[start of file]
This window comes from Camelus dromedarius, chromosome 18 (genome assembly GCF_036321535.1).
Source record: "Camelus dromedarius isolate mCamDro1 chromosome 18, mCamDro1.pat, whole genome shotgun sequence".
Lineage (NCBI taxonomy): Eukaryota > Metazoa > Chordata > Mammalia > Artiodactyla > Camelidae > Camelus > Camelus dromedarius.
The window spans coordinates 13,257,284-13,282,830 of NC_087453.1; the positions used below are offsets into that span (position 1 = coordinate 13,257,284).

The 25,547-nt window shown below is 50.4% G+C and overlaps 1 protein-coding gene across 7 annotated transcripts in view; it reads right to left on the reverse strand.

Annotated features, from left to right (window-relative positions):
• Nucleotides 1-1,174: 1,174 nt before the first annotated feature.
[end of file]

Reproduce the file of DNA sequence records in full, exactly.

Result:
This window comes from Camelus dromedarius, chromosome 18 (genome assembly GCF_036321535.1).
Source record: "Camelus dromedarius isolate mCamDro1 chromosome 18, mCamDro1.pat, whole genome shotgun sequence".
Lineage (NCBI taxonomy): Eukaryota > Metazoa > Chordata > Mammalia > Artiodactyla > Camelidae > Camelus > Camelus dromedarius.
The window spans coordinates 13,257,284-13,282,830 of NC_087453.1; the positions used below are offsets into that span (position 1 = coordinate 13,257,284).

The 25,547-nt window shown below is 50.4% G+C and overlaps 1 protein-coding gene across 7 annotated transcripts in view; it reads right to left on the reverse strand.

Annotated features, from left to right (window-relative positions):
• Nucleotides 1-1,174: 1,174 nt before the first annotated feature.